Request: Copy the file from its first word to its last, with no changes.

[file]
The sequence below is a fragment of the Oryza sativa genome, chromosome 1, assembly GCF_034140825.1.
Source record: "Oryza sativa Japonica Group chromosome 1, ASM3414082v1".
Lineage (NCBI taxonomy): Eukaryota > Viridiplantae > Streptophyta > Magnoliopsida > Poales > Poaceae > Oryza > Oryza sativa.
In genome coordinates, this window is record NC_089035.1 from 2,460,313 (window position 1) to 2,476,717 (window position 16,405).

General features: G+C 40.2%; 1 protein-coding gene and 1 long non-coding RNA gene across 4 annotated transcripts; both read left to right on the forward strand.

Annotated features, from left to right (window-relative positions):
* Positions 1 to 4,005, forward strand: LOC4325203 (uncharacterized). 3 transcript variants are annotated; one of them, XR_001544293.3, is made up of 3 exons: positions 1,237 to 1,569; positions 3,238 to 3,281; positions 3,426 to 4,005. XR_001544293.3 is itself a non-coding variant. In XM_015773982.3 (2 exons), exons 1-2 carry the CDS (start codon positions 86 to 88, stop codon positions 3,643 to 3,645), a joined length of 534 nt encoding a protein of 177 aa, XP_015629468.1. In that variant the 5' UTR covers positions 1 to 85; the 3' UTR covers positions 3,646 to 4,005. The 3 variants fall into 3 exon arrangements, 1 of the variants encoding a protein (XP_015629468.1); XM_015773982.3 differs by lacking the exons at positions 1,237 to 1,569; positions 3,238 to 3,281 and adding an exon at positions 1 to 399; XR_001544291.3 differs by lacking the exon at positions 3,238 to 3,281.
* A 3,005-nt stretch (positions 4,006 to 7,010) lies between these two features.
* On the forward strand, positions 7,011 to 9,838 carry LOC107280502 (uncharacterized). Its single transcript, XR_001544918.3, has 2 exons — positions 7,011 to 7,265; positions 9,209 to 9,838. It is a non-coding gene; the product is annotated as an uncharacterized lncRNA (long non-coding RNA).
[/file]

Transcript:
The sequence below is a fragment of the Oryza sativa genome, chromosome 1, assembly GCF_034140825.1.
Source record: "Oryza sativa Japonica Group chromosome 1, ASM3414082v1".
Lineage (NCBI taxonomy): Eukaryota > Viridiplantae > Streptophyta > Magnoliopsida > Poales > Poaceae > Oryza > Oryza sativa.
In genome coordinates, this window is record NC_089035.1 from 2,460,313 (window position 1) to 2,476,717 (window position 16,405).

General features: G+C 40.2%; 1 protein-coding gene and 1 long non-coding RNA gene across 4 annotated transcripts; both read left to right on the forward strand.

Annotated features, from left to right (window-relative positions):
* Positions 1 to 4,005, forward strand: LOC4325203 (uncharacterized). 3 transcript variants are annotated; one of them, XR_001544293.3, is made up of 3 exons: positions 1,237 to 1,569; positions 3,238 to 3,281; positions 3,426 to 4,005. XR_001544293.3 is itself a non-coding variant. In XM_015773982.3 (2 exons), exons 1-2 carry the CDS (start codon positions 86 to 88, stop codon positions 3,643 to 3,645), a joined length of 534 nt encoding a protein of 177 aa, XP_015629468.1. In that variant the 5' UTR covers positions 1 to 85; the 3' UTR covers positions 3,646 to 4,005. The 3 variants fall into 3 exon arrangements, 1 of the variants encoding a protein (XP_015629468.1); XM_015773982.3 differs by lacking the exons at positions 1,237 to 1,569; positions 3,238 to 3,281 and adding an exon at positions 1 to 399; XR_001544291.3 differs by lacking the exon at positions 3,238 to 3,281.
* A 3,005-nt stretch (positions 4,006 to 7,010) lies between these two features.
* On the forward strand, positions 7,011 to 9,838 carry LOC107280502 (uncharacterized). Its single transcript, XR_001544918.3, has 2 exons — positions 7,011 to 7,265; positions 9,209 to 9,838. It is a non-coding gene; the product is annotated as an uncharacterized lncRNA (long non-coding RNA).